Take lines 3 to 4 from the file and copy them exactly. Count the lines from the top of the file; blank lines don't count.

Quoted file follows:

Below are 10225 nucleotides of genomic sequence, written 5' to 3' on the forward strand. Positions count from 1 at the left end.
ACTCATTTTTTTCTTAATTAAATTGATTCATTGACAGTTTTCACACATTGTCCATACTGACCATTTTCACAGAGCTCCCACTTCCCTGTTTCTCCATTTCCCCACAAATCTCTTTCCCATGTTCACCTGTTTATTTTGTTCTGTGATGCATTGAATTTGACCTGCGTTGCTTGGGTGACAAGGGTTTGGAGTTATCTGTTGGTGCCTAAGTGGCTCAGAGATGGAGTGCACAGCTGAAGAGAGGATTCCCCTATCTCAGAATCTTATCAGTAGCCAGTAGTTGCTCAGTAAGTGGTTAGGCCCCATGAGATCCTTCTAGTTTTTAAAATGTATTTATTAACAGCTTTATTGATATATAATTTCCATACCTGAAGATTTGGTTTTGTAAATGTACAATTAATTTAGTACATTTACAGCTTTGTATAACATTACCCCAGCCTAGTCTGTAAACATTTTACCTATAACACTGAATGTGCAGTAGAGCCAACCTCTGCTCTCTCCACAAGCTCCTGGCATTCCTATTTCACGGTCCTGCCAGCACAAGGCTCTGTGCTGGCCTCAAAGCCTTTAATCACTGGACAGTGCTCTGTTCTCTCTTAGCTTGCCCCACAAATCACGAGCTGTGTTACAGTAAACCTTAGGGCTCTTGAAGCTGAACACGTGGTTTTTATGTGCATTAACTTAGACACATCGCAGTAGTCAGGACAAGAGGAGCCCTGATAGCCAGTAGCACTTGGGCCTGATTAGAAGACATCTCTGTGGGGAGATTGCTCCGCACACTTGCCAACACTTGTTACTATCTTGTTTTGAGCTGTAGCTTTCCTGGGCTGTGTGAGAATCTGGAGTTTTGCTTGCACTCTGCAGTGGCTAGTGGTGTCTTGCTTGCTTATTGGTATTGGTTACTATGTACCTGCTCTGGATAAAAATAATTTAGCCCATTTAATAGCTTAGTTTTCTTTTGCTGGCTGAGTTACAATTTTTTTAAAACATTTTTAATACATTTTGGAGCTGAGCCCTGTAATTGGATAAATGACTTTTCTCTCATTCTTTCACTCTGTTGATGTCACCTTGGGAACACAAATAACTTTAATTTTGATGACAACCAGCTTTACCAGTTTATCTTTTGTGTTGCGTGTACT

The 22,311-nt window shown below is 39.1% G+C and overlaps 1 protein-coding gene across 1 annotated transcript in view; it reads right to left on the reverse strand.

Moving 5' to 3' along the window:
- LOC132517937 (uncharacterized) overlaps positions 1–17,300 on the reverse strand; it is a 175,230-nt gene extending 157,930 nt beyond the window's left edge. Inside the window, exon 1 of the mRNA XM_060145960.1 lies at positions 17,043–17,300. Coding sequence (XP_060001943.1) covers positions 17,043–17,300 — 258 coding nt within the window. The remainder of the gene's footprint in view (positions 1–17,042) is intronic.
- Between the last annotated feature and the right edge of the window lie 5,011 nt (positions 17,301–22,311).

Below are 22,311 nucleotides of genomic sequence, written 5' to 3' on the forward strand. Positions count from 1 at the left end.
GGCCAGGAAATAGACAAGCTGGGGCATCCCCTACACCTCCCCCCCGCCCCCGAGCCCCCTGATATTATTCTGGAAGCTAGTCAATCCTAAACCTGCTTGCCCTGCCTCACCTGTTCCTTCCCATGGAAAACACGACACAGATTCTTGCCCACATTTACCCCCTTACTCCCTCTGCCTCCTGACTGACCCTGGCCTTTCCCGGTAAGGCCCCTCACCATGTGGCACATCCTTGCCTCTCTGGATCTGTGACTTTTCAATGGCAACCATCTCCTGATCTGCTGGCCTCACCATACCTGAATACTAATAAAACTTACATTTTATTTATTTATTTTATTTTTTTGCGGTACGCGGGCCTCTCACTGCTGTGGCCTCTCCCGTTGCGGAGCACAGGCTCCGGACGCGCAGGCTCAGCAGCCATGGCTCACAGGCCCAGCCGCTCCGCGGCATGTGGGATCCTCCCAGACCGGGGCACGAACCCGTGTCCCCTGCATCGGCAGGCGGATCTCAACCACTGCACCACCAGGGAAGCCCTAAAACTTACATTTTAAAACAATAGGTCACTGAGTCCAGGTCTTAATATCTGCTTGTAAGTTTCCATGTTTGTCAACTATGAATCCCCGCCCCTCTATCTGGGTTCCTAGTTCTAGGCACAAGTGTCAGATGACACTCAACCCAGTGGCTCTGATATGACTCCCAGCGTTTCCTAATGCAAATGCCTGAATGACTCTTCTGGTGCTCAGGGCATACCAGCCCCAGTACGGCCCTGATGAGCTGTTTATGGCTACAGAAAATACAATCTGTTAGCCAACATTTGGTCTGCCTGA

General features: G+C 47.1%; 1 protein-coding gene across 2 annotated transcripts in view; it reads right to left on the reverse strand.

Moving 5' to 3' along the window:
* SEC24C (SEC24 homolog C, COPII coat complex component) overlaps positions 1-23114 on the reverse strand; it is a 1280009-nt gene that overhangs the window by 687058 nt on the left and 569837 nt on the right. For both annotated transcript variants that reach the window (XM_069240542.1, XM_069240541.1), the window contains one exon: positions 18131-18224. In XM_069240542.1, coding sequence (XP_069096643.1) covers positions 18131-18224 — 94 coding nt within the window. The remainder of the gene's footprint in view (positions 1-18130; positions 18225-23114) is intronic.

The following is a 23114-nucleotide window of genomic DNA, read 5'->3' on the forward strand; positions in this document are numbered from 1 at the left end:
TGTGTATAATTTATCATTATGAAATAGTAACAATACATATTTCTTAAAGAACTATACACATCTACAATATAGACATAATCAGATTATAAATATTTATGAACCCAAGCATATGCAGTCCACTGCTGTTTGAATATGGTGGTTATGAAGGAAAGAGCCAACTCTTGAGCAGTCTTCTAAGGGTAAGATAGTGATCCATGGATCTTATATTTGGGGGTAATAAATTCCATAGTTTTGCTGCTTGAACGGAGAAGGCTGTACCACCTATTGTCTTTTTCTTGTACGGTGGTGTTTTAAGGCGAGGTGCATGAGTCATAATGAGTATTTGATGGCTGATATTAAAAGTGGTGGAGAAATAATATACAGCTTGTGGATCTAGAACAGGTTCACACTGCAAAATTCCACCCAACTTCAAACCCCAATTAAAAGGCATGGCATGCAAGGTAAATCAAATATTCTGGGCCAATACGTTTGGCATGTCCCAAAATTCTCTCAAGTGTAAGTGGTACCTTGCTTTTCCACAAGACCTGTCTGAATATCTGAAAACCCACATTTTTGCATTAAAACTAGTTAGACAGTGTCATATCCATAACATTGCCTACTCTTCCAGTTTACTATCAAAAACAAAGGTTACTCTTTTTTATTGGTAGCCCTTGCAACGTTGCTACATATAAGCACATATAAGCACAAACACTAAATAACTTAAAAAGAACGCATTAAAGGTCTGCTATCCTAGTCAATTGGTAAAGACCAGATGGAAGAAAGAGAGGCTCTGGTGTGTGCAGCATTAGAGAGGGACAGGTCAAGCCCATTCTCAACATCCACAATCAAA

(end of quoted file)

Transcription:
The 22,311-nt window shown below is 39.1% G+C and overlaps 1 protein-coding gene across 1 annotated transcript in view; it reads right to left on the reverse strand.

Moving 5' to 3' along the window: